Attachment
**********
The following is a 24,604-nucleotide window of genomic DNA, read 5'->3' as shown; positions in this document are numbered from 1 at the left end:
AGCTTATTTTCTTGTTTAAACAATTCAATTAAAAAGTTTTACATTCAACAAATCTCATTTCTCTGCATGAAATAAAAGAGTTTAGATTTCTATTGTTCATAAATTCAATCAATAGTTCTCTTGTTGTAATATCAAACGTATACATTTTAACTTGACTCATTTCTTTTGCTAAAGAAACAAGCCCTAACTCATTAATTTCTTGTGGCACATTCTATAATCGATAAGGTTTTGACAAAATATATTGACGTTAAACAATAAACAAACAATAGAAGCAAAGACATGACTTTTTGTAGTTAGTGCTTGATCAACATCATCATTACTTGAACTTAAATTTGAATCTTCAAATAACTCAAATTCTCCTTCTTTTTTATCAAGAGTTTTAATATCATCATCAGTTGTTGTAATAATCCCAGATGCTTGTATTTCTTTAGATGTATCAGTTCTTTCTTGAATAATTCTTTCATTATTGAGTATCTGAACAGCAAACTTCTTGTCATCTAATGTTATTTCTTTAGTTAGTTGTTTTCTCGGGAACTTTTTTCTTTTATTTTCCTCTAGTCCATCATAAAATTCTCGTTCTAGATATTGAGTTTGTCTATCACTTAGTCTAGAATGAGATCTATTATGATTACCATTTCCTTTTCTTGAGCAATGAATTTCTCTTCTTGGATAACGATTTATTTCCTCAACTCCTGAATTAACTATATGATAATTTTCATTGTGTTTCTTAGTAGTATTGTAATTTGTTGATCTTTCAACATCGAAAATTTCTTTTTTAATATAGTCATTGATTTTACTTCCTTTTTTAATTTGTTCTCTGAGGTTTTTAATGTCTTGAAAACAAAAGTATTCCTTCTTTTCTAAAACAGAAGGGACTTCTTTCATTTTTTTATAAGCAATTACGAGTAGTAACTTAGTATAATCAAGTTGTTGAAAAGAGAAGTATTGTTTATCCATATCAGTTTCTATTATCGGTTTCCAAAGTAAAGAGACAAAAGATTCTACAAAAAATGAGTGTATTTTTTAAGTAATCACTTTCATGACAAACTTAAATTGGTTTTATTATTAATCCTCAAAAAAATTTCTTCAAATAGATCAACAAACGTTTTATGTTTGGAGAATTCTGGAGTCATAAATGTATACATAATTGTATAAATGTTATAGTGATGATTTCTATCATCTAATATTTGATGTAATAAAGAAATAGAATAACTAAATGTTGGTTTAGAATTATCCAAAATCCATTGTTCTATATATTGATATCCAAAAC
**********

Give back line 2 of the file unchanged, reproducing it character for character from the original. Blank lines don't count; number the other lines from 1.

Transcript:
AGCTTATTTTCTTGTTTAAACAATTCAATTAAAAAGTTTTACATTCAACAAATCTCATTTCTCTGCATGAAATAAAAGAGTTTAGATTTCTATTGTTCATAAATTCAATCAATAGTTCTCTTGTTGTAATATCAAACGTATACATTTTAACTTGACTCATTTCTTTTGCTAAAGAAACAAGCCCTAACTCATTAATTTCTTGTGGCACATTCTATAATCGATAAGGTTTTGACAAAATATATTGACGTTAAACAATAAACAAACAATAGAAGCAAAGACATGACTTTTTGTAGTTAGTGCTTGATCAACATCATCATTACTTGAACTTAAATTTGAATCTTCAAATAACTCAAATTCTCCTTCTTTTTTATCAAGAGTTTTAATATCATCATCAGTTGTTGTAATAATCCCAGATGCTTGTATTTCTTTAGATGTATCAGTTCTTTCTTGAATAATTCTTTCATTATTGAGTATCTGAACAGCAAACTTCTTGTCATCTAATGTTATTTCTTTAGTTAGTTGTTTTCTCGGGAACTTTTTTCTTTTATTTTCCTCTAGTCCATCATAAAATTCTCGTTCTAGATATTGAGTTTGTCTATCACTTAGTCTAGAATGAGATCTATTATGATTACCATTTCCTTTTCTTGAGCAATGAATTTCTCTTCTTGGATAACGATTTATTTCCTCAACTCCTGAATTAACTATATGATAATTTTCATTGTGTTTCTTAGTAGTATTGTAATTTGTTGATCTTTCAACATCGAAAATTTCTTTTTTAATATAGTCATTGATTTTACTTCCTTTTTTAATTTGTTCTCTGAGGTTTTTAATGTCTTGAAAACAAAAGTATTCCTTCTTTTCTAAAACAGAAGGGACTTCTTTCATTTTTTTATAAGCAATTACGAGTAGTAACTTAGTATAATCAAGTTGTTGAAAAGAGAAGTATTGTTTATCCATATCAGTTTCTATTATCGGTTTCCAAAGTAAAGAGACAAAAGATTCTACAAAAAATGAGTGTATTTTTTAAGTAATCACTTTCATGACAAACTTAAATTGGTTTTATTATTAATCCTCAAAAAAATTTCTTCAAATAGATCAACAAACGTTTTATGTTTGGAGAATTCTGGAGTCATAAATGTATACATAATTGTATAAATGTTATAGTGATGATTTCTATCATCTAATATTTGATGTAATAAAGAAATAGAATAACTAAATGTTGGTTTAGAATTATCCAAAATCCATTGTTCTATATATTGATATCCAAAAC